Millions of Americans are referred to or seek mental health services each year. One of the most prominent reasons these individuals seek this type of support is ADHD. This condition impacts nearly 5% of all people in the United States. While male-bodied people receive the highest diagnosis rate, this condition is encountered across all genders. It was once thought to be a condition that only appeared in childhood. However, adults have recently begun to be diagnosed with it. While it can develop later in life, these adults often have been living with an undiagnosed case of ADHD since childhood.
Understanding The Impact of ADHD on Children and Adults
This condition impacts patients of every age, gender, and walk of life. However, it used to be uncommon to see it diagnosed in adults. One of the driving points behind this lack of diagnosis is limited available data on how it presents in adults. We do know that nearly two-thirds of children who were diagnosed with ADHD in childhood continue to experience symptoms well into adolescence. From their teenage years, nearly 50% of affected individuals will continue to experience ADHD symptoms throughout their lives.
The underlying cause of ADHD isn’t well understood, but current information suggests:
- Genetics – Over a third of individuals with ADHD had parents or siblings diagnosed with the condition.
- Chemical Imbalance – Studies reveal that a significant underlying cause of ADHD is chemical imbalances in the brain.
Anecdotal evidence suggests that our diet can impact the appearance and severity of ADHD. Still, no studies have revealed a connection to date. This result was found despite there being an immense amount of studies performed on this very subject. Inner-ear problems and motor difficulties have also been ruled out as possible causes.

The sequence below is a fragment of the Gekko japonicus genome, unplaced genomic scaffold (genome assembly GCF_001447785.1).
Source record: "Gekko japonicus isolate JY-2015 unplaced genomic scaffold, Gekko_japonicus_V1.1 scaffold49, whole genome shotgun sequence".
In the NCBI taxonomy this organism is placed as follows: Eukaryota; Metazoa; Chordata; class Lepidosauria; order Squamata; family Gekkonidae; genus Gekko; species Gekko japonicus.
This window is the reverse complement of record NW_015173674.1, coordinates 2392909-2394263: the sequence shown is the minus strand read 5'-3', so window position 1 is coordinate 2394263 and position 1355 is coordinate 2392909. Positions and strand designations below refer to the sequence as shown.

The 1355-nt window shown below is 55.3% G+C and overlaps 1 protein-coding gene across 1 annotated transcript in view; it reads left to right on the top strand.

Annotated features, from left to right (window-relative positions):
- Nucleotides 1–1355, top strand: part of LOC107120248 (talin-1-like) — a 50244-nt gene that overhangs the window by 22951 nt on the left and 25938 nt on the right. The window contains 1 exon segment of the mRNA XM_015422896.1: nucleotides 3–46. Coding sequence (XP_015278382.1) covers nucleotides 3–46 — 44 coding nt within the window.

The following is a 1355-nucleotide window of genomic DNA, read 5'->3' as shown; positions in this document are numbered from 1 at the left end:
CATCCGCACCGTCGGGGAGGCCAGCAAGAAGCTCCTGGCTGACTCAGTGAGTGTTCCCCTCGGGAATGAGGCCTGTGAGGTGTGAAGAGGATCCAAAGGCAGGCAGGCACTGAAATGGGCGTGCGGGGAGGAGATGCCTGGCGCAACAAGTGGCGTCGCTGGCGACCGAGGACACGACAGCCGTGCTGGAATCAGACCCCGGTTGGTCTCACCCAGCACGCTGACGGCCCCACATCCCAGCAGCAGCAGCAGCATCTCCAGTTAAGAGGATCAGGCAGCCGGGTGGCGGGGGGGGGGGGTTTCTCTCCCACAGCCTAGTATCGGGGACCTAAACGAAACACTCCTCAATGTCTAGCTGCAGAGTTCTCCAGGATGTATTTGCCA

It’s common for ADHD symptoms to go undiagnosed until a child is in an educational setting. Reaching a diagnosis requires symptoms to be observed in two separate settings. In both settings, the symptoms must impact the ability of the individual to function successfully. Six specific symptoms out of the following must be identified during the diagnostic phase:
- Struggles with staying focused on a task
- Difficulty following clear instructions
- Items are often lost in both environments
- Struggles with listening
- Easily distracted
- Commonly repeated mistakes
- Lack of attention to detail
- Trouble with staying organized
- Homework and tasks are often left incomplete
- Fidgeting or trouble staying seated
- Abundant talking
- Difficulty waiting their turn
- Often interrupts others
Is It Time For You To Seek Help With ADHD?
If you’ve noticed symptoms like those listed above in yourself or your children, contact your mental health care provider today. These symptoms can significantly impact the lives of those living with ADHD. Their relationships, careers, education, and hobbies can all be negatively impacted. When you reach out to your area provider, they’ll arrange a consultation followed by an in-person meeting. If a diagnosis of ADHD is reached, various treatment options are likely to be presented. Take control of your symptoms by calling your mental health care provider today!